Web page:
Top of the World Loop

 1 vote

7.1 Miles 11.4 Kilometers

 

92% 

Runnable

85%

Singletrack

896' 273 m

Ascent

-901' -275 m

Descent

1,025' 312 m

High

203' 62 m

Low

5%

Avg Grade (3°)

30%

Max Grade (16°)

All Clear

1 day agoUpdate

From the Top of the World and back again.

John McKinney

Overview

Dogs are only allowed on SOME trails in the park.

Trails may close for three days after rain.
A nice loop run from the Top of the World down into the main part of the park and back. Remember, heading down from the Top of the World right from the start means you have to climb back up to it at the end!
Features: Birding — Views — Wildlife
Dogs: Leashed

Need to Know

The park is open from 7 am to sunset (the parking lot closes at sunset).
Parking fees are $3 per vehicle daily. Other rates or discounts may apply; contact the park for more information.

Description

This 7.1-mile loop run starts at the parking area at the Top of the World. Just before starting the main run, from the parking lot take a left and head up to the Carolynn Wood View Knoll for some panoramic views! The knoll is actually the site of a buried 3-million-gallon water reservoir!

Head back down the knoll, take a right and traverse the edge of the knoll heading north, staying right until you reconnect with West Ridge Trail. Take a left onto West Ridge Trail to head north. At about 0.9 miles, turn right onto Mathis Canyon Trail; this trail descends, somewhat steeply, into the canyon.

At the junction with Wood Canyon Trail, take a left to head north; follow this north to the northernmost area of the park. Take a left onto Cholla Trail at about 4.4 miles and ascend the rather steep trail to the ridge. Take a left onto West Ridge Trail and follow it all the way back to the trailhead.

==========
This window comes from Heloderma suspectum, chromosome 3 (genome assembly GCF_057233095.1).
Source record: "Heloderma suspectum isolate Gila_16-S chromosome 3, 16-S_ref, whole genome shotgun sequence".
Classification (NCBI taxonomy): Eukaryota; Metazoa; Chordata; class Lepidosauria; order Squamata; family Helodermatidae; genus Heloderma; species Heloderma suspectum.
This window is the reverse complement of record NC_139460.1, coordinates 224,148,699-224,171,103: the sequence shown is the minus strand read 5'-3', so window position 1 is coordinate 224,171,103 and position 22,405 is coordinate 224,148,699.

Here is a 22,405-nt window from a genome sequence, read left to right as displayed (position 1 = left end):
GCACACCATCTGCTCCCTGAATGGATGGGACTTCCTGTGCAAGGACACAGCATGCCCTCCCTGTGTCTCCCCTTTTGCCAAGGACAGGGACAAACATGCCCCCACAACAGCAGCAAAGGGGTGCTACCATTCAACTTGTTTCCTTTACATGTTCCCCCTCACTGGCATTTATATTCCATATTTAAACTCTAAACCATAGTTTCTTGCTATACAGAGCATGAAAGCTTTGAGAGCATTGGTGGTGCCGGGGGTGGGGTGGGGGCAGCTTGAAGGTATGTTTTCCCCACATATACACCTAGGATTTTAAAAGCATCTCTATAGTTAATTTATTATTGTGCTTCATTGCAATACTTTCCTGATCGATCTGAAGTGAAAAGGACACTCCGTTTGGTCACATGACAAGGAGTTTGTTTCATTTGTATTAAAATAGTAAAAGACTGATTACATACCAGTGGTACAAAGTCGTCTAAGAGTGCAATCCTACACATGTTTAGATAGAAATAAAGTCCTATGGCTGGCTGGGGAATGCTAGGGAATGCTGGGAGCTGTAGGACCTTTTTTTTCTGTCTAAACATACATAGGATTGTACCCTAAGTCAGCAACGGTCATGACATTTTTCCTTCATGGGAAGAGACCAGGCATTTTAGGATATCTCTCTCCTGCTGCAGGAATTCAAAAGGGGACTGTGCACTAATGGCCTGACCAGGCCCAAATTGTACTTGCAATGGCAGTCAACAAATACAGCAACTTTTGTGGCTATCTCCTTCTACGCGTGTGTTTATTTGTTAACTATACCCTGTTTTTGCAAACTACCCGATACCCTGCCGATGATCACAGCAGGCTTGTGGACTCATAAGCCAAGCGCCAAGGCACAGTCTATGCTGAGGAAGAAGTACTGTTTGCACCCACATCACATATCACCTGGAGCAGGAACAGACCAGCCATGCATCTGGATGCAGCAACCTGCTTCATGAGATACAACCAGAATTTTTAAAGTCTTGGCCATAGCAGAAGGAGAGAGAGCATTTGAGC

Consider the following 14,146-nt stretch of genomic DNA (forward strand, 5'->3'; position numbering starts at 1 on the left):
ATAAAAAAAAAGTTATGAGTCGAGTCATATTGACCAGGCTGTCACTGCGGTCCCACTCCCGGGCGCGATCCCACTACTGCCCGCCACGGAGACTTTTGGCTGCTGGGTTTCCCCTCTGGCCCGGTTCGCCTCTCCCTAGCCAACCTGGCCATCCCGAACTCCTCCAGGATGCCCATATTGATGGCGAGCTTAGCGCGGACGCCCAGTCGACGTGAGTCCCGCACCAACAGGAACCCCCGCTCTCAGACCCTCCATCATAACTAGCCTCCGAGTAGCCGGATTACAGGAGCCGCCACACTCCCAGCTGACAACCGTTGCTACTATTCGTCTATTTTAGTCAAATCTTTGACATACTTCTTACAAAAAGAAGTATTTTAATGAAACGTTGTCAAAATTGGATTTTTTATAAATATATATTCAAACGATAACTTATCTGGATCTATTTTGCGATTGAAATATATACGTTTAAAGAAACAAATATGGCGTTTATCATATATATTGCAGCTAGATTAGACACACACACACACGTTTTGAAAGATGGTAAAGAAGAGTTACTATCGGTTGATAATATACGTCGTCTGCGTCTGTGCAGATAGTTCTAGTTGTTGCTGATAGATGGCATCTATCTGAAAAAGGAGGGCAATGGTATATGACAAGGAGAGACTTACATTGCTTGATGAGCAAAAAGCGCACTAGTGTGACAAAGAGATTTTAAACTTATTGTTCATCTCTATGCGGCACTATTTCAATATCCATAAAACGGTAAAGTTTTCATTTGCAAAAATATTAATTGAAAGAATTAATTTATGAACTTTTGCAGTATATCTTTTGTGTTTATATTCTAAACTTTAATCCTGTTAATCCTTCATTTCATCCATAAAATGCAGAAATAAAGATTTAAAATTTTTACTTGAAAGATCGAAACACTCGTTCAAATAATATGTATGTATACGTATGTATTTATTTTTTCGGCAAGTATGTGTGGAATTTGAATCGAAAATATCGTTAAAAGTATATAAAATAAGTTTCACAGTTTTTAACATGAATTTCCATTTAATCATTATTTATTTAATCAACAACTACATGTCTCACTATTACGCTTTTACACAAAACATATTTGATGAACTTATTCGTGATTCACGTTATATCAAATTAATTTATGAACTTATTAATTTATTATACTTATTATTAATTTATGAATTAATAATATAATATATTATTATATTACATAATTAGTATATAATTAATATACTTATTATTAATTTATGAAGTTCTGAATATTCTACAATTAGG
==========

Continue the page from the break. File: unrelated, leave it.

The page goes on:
Most of these trails are multi-use, therefore be sure to know the right-of-way rules and be aware of other users.

Thanks to John McKinney, The Trailmaster, for sharing this trail description. To learn more about trails in California, check out his guides at The Trailmaster Store.

Flora & Fauna

The park is designated as a wildlife sanctuary; there are many rare and endangered plants and animals in the park.

History & Background

Aliso and Wood Canyon Wilderness Park was originally part of the Juaneno or Acajchemem tribal land. Ownership then transferred between several individuals and companies before falling to Orange County Parks.

Contacts

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Rankings

#322

in California

#2,160

Overall
239 Views Last Month
324 Since Aug 3, 2017
Intermediate Intermediate

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